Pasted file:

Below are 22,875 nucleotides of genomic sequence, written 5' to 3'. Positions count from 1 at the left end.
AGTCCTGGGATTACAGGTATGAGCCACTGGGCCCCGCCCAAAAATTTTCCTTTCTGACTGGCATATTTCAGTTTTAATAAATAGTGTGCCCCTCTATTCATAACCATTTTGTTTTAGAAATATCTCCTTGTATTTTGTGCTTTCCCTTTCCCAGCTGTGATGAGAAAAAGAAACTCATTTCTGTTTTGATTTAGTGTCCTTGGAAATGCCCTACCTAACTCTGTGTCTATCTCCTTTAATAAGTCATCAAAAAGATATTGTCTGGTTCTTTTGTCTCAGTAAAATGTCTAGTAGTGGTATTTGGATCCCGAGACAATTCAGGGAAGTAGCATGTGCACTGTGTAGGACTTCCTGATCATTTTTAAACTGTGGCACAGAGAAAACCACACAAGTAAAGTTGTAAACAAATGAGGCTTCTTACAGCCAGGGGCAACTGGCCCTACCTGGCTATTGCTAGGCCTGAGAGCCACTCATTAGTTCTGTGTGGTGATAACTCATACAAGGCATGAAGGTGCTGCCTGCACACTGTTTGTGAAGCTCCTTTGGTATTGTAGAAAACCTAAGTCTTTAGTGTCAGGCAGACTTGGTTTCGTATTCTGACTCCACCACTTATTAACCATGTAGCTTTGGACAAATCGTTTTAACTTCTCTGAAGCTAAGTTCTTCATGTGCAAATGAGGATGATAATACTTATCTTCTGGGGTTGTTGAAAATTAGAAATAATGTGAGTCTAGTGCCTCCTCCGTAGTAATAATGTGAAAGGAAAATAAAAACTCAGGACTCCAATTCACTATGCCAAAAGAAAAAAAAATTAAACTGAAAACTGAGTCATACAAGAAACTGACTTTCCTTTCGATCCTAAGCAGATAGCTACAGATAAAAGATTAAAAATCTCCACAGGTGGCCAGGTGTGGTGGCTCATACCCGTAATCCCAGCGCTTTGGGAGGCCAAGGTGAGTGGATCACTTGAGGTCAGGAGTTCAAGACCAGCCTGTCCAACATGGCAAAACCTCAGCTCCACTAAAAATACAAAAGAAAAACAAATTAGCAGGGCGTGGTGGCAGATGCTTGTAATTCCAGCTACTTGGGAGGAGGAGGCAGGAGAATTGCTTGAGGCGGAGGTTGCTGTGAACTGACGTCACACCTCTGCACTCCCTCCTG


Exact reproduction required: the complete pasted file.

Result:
Below are 22,875 nucleotides of genomic sequence, written 5' to 3'. Positions count from 1 at the left end.
AGTCCTGGGATTACAGGTATGAGCCACTGGGCCCCGCCCAAAAATTTTCCTTTCTGACTGGCATATTTCAGTTTTAATAAATAGTGTGCCCCTCTATTCATAACCATTTTGTTTTAGAAATATCTCCTTGTATTTTGTGCTTTCCCTTTCCCAGCTGTGATGAGAAAAAGAAACTCATTTCTGTTTTGATTTAGTGTCCTTGGAAATGCCCTACCTAACTCTGTGTCTATCTCCTTTAATAAGTCATCAAAAAGATATTGTCTGGTTCTTTTGTCTCAGTAAAATGTCTAGTAGTGGTATTTGGATCCCGAGACAATTCAGGGAAGTAGCATGTGCACTGTGTAGGACTTCCTGATCATTTTTAAACTGTGGCACAGAGAAAACCACACAAGTAAAGTTGTAAACAAATGAGGCTTCTTACAGCCAGGGGCAACTGGCCCTACCTGGCTATTGCTAGGCCTGAGAGCCACTCATTAGTTCTGTGTGGTGATAACTCATACAAGGCATGAAGGTGCTGCCTGCACACTGTTTGTGAAGCTCCTTTGGTATTGTAGAAAACCTAAGTCTTTAGTGTCAGGCAGACTTGGTTTCGTATTCTGACTCCACCACTTATTAACCATGTAGCTTTGGACAAATCGTTTTAACTTCTCTGAAGCTAAGTTCTTCATGTGCAAATGAGGATGATAATACTTATCTTCTGGGGTTGTTGAAAATTAGAAATAATGTGAGTCTAGTGCCTCCTCCGTAGTAATAATGTGAAAGGAAAATAAAAACTCAGGACTCCAATTCACTATGCCAAAAGAAAAAAAAATTAAACTGAAAACTGAGTCATACAAGAAACTGACTTTCCTTTCGATCCTAAGCAGATAGCTACAGATAAAAGATTAAAAATCTCCACAGGTGGCCAGGTGTGGTGGCTCATACCCGTAATCCCAGCGCTTTGGGAGGCCAAGGTGAGTGGATCACTTGAGGTCAGGAGTTCAAGACCAGCCTGTCCAACATGGCAAAACCTCAGCTCCACTAAAAATACAAAAGAAAAACAAATTAGCAGGGCGTGGTGGCAGATGCTTGTAATTCCAGCTACTTGGGAGGAGGAGGCAGGAGAATTGCTTGAGGCGGAGGTTGCTGTGAACTGACGTCACACCTCTGCACTCCCTCCTG